Real Ghost Story: The Bell Witchposted on 7/24/13
One of the most infamous stories of a real-life haunting takes place in Tennessee at the turn of the 19th century. When the Bell family started noticing strange occurrences around their rural property, people in the local community took a keen interest. Before long, word of this ghost story had spread all over the country. In fact, the Bell Witch became so famous that the future President Andrew Jackson even paid a visit to the haunted farmhouse.
According to folklore, the haunting began in 1817 when the family’s patriarch John Bell encountered a mysterious beast on their property. He described it as a peculiar black dog that had the head of a rabbit. The creature disappeared into thin air after John attempted to shoot it with his rifle. Things got worse that night when the family started hearing knocks on the outside of their house, although no one was there. The noises continued every night after that, with growing intensity. Soon, the Bell children were having trouble sleeping. They claimed that spirits were ripping their blankets and pillows off their beds in the night. Disembodied voices were heard whispering and signing hymns in the home. The Bell Witch would reportedly slap and push members of the family, leaving bruises and marks on their bodies.
John Bell turned to his neighbor, James Johnston, for help when the haunting became too much for him to bear. The Johnstons spent the night in the house and reportedly witnessed the same paranormal activity that had been terrorizing the Bell family for weeks. Tales of the Bell Witch spread throughout the community and all the way to Nashville. It was there that Major General Andrew Jackson became intrigued and supposedly visited the farm to see for himself. According to local legend, Jackson and his men were spooked by the Bell Witch and fled the haunted residence.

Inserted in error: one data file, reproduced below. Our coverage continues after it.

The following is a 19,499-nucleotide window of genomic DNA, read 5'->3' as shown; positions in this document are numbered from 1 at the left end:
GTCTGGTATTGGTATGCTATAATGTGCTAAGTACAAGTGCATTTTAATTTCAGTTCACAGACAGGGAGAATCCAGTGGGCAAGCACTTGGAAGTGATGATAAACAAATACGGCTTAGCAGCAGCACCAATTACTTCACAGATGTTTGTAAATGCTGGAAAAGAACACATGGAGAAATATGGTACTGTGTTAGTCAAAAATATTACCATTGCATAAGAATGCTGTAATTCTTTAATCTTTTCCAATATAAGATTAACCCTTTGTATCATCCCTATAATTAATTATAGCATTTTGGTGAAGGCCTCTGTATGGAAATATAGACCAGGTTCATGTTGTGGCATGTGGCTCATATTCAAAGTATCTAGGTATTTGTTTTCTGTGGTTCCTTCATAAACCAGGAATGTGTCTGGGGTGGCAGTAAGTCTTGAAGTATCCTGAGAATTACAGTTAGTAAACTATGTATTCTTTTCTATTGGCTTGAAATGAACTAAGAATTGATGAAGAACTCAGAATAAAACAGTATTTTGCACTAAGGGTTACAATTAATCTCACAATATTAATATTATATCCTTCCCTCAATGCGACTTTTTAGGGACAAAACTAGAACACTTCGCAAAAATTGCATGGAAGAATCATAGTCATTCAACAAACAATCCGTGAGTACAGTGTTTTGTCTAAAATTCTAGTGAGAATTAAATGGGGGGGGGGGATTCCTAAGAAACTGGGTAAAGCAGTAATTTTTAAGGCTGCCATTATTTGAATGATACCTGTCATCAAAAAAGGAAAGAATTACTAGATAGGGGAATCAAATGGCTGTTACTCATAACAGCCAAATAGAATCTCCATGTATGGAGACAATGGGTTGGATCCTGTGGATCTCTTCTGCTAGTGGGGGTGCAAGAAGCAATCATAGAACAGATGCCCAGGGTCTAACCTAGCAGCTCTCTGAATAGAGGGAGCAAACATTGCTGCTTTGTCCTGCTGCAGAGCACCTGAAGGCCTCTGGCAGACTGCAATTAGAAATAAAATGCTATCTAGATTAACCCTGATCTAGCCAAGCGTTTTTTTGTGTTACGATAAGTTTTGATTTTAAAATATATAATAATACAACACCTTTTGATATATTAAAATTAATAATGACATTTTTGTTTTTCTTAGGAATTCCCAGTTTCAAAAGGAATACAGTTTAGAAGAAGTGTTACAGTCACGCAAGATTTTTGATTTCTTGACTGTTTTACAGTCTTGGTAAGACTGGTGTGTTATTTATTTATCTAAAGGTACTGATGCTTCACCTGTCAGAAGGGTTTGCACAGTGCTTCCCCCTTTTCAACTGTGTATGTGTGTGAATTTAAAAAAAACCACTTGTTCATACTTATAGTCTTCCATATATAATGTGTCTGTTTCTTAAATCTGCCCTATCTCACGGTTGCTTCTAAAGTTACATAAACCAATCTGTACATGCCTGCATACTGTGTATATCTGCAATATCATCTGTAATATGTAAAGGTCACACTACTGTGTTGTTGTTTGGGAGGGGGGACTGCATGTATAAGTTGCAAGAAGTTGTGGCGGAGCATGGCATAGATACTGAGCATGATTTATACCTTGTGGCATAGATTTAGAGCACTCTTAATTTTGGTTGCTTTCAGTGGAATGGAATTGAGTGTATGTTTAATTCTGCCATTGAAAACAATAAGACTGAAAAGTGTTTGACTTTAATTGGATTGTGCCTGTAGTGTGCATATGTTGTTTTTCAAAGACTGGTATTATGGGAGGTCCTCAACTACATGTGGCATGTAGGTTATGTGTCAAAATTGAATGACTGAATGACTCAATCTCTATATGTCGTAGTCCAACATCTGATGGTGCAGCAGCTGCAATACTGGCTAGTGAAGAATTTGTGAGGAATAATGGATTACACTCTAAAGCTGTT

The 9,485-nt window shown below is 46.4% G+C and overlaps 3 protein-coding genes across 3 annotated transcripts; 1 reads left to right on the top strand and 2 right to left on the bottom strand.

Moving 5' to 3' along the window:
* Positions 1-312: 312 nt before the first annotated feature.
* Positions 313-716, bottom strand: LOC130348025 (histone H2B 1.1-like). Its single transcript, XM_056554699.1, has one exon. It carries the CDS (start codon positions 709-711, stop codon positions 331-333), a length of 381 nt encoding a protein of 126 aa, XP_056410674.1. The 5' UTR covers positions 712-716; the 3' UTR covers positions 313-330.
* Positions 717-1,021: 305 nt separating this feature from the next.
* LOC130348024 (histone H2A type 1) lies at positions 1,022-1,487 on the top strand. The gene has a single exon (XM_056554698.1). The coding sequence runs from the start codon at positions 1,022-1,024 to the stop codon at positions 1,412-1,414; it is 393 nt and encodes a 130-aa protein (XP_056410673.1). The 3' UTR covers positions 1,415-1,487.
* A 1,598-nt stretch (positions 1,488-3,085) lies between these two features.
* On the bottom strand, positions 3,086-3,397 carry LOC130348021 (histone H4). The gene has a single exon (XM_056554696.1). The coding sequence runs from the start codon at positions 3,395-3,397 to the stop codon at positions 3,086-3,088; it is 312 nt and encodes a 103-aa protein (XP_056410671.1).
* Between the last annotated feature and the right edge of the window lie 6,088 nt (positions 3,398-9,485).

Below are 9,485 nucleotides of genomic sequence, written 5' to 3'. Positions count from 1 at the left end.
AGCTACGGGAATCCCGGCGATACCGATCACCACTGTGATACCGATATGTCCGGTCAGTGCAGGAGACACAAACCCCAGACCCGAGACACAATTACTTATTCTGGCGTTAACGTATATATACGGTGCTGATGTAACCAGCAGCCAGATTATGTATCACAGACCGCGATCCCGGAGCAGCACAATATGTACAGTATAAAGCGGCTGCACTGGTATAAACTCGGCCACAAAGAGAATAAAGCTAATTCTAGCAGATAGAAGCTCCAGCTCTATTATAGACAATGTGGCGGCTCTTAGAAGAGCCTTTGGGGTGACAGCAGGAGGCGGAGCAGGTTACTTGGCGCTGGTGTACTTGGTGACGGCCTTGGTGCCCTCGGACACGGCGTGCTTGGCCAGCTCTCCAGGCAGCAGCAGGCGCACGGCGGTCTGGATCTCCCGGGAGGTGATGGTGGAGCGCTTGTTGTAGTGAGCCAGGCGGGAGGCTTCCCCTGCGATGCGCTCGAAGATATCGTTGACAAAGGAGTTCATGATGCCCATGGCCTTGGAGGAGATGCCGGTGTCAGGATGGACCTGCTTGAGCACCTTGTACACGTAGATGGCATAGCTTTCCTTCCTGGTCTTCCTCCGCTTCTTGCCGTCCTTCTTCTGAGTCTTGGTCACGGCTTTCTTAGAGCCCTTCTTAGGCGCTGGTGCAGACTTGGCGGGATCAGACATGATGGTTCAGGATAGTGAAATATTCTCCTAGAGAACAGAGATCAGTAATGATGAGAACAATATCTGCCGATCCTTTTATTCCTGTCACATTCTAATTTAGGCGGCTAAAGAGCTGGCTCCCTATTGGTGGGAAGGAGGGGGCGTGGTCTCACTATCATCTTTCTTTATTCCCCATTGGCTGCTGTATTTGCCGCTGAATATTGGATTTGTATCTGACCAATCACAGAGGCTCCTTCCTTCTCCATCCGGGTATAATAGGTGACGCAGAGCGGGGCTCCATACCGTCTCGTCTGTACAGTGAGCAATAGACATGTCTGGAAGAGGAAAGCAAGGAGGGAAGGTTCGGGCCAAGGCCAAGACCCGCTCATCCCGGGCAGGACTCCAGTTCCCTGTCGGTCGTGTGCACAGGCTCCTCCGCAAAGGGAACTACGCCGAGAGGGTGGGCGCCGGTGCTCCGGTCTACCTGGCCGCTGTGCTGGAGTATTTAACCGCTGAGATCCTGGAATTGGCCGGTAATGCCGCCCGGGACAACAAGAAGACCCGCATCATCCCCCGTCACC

When the Bell’s youngest daughter, Betsy, became engaged to a young man named Joshua Gardner, the spirit tormentor became even more malicious. The Bell Witch told Betsy she could not marry Joshua. Apparently Betsy’s school teacher, Richard Powell, also expressed regret that she was going to be off the market (even though he had a secret wife in Nashville). Some people thought that he might be responsible for the haunting of the Bell Farm if he had been dabbling in the occult to win Betsy’s affections. Eventually the poltergeist bullying got the best of them, and the couple decided to call off their engagement.
Although the Bell Witch’s wrath towards Betsy subsided following the end of her engagement, this vicious spirit still focused its energies on terrorizing John Bell. On December 20, 1820, the long suffering patriarch died after slipping into a coma the day before. His mysterious death and the frightful occurrences attributed to the Bell Witch have never been explained. The legend has endured as one of the most well-known hauntings in American folklore. In 2005, Hollywood adapted the story into a movie called An American Haunting, which stars Donald Sutherland and Sissy Spacek. While modern skeptics have denounced the Bell Witch as nothing more than old-timey superstition, or possibly a hoax, the story is still a source of intrigue 200 years later.